Breaking the chain: getting your Jersey property transaction over the finish line

Much focus has been given of late to gazumping and the potential pitfalls of the Jersey conveyancing process. Thankfully in practice the vast majority of transactions do eventually make it across the line and in most cases, completion occurs within the allocated window agreed through the estate agent at the outset. Gazumping, while a genuine risk, is fortunately an incredibly rare occurrence and despite being a hot topic of conversation, poses far less a risk to transactions than is generally made out. There are, however a number of issues which regularly crop up and cause delays to transactions, none of which are a result of the Jersey process and all of which can be mitigated (at least to an extent) by taking action early.

Download as PDF

1. Money

It seems obvious, but securing your mortgage and arranging for financial transfers in good time are fundamental to hitting completion dates. Maneuvering through the red tape and hurdles in an increasingly cautious market make securing a mortgage and moving monies (particularly from investments) more difficult than ever. It's incredible how often people make offers on properties before checking that they have the financial ability to do so, particularly in the short time frame for completion (normally 4-6 weeks).

The term "cash buyer" is a frequent cause of transactional headaches.The term is often confusingly used for those who are simply not involved in a chain, but who may still need a mortgage to purchase a property.

Solution: Think ahead, sort your finances well in advance and this will allow plenty of time for a smooth and transparent run up to completion. Vendors (particularly those in chains) should ask for confirmation of the purchasers' financial situation early in the transaction, to avoid surprises further down the line.

2. Survey

It is strongly recommended (or required if you are borrowing money from a bank) that you appoint a surveyor to carry out a detailed survey of any property which you are to buy. Typically, a basic homebuyer's survey will take 4 – 6 weeks from the date of instruction. Bear in mind that your lender will normally insist on appointing a surveyor from its own panel and that this process will not happen until you are sufficiently progressed with your loan arrangements.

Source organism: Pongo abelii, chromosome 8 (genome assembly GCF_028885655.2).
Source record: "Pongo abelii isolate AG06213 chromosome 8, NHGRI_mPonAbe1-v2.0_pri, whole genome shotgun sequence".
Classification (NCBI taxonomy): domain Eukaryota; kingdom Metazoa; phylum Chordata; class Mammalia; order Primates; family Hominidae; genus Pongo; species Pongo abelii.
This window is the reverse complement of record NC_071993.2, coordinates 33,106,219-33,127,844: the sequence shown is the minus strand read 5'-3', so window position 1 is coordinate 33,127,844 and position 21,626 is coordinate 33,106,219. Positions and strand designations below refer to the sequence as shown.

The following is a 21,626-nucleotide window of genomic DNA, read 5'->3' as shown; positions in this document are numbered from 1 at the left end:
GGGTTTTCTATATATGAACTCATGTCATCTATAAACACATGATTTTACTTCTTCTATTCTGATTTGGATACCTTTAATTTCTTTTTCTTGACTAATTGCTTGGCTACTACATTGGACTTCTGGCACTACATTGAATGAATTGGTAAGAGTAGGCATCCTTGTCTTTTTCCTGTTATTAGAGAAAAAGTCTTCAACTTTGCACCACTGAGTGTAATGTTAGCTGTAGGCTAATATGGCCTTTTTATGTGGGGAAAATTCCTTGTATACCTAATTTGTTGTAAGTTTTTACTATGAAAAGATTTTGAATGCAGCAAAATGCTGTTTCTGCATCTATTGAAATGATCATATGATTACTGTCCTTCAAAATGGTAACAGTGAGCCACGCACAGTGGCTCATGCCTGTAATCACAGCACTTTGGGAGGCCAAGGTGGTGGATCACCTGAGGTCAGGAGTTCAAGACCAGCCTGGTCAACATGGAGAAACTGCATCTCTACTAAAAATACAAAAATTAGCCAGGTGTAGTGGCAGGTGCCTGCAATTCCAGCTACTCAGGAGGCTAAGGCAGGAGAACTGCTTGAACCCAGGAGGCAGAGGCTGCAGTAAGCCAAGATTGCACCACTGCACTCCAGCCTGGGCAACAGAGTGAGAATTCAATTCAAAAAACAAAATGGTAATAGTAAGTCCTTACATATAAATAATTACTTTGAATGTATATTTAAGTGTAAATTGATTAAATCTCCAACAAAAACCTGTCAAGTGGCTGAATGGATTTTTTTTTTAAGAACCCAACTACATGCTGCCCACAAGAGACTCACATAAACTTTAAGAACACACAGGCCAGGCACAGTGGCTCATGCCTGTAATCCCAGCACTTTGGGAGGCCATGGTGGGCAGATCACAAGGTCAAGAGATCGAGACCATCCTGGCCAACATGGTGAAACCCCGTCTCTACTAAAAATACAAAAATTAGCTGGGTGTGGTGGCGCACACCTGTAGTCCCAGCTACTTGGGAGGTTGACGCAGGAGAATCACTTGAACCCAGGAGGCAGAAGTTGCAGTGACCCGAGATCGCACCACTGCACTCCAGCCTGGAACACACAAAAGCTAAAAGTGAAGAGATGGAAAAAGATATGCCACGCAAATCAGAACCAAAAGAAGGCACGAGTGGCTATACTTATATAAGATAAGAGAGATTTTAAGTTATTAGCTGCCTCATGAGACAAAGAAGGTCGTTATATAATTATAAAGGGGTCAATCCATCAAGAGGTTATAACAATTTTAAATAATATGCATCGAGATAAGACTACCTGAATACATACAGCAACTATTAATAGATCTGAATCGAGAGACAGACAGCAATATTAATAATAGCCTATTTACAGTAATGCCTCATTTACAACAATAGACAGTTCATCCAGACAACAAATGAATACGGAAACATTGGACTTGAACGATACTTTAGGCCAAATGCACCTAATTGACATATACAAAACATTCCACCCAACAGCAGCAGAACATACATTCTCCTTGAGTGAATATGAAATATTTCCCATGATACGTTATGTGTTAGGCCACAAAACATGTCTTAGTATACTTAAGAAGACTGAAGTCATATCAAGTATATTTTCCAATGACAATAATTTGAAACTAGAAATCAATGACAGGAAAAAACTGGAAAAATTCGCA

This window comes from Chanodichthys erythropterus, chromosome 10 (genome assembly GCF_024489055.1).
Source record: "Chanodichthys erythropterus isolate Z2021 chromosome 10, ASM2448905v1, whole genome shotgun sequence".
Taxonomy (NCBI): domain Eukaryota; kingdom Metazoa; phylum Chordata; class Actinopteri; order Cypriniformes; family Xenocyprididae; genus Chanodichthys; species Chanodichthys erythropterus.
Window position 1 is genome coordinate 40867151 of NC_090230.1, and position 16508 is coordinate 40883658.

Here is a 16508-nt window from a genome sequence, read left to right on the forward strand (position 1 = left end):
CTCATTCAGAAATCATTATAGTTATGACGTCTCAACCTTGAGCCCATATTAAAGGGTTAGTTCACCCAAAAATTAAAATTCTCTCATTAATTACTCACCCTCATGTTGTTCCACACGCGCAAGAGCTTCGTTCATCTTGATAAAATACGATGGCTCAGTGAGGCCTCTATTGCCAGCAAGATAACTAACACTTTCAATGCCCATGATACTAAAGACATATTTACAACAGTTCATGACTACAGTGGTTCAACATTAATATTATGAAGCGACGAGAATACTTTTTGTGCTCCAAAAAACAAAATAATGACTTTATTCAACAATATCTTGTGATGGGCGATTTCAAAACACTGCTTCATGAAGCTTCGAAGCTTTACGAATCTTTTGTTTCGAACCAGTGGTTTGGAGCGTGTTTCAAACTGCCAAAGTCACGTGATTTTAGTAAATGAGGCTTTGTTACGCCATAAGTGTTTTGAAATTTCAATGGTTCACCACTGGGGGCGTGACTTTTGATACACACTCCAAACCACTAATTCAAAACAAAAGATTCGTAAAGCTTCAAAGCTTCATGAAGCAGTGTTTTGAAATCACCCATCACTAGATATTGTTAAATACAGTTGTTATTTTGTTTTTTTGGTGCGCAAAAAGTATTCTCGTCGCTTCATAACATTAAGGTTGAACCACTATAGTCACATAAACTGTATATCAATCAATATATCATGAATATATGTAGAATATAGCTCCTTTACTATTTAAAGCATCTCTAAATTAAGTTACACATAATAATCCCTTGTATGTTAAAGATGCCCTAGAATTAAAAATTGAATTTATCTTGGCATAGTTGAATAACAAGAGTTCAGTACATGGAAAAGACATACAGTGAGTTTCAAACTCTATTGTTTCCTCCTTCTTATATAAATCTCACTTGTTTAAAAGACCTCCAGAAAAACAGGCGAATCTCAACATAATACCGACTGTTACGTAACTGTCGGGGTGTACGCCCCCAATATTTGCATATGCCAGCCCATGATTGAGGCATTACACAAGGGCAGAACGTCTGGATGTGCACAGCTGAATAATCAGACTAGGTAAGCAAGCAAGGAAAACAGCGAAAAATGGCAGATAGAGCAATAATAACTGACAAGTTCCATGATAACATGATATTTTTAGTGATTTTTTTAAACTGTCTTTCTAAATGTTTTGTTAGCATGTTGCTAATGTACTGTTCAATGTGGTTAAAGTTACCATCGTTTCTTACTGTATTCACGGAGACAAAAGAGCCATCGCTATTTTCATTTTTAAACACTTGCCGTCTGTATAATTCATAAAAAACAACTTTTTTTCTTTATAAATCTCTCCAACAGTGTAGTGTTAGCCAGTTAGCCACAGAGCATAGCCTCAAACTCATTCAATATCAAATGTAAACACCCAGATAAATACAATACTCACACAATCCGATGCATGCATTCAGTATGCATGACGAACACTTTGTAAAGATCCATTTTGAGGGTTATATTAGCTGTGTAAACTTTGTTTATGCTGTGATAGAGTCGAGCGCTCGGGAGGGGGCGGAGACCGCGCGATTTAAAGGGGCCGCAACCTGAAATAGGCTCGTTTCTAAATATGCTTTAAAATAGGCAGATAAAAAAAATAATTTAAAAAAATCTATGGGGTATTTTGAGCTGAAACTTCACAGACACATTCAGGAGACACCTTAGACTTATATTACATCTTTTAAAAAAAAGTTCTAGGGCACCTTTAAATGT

In nearly all instances where a "last minute" price reduction is requested, it is as a result of an issue that has been identified in a survey. Significant issues can also lead to the requirement for additional specific surveys which can delay a transaction further.

Solution: Vendors should be pragmatic and realistic. If you are looking to sell a property and know there are issues, or potential issues, have an expert look in to the matter in advance, or commission your own survey so that you are fully informed on the matter. Purchasers should commission any survey as quickly as is possible, to ensure that they receive their report well in advance of completion.

3. Boundary encroachments

Jersey has a number of specific rules when it comes to boundaries which can cause a headache when you come to sell. There is no automatic right of access on to a neighbouring property in order to maintain any building or structure which is located near to a boundary. All too often, extensions are established right up to a boundary, without the necessary contractual rights to do so. This is unlikely to be picked up until you come to sell your property, at which stage it can cause a substantial and expensive issue to remedy.

Solution: Vendors should give their lawyer notice well in advance of a sale and highlight any potential issues, so that they can be addressed in early course. Purchasers will see the property during their viewing (weeks before their lawyer) and should keep an eye out for anything that seems to be a new construction or any buildings that are in close proximity to a neighbour and let their lawyer know any concerns.

The information and expressions of opinion contained in this guide are not intended to be a comprehensive study or to provide legal advice and should not be treated as a substitute for specific advice concerning individual situations.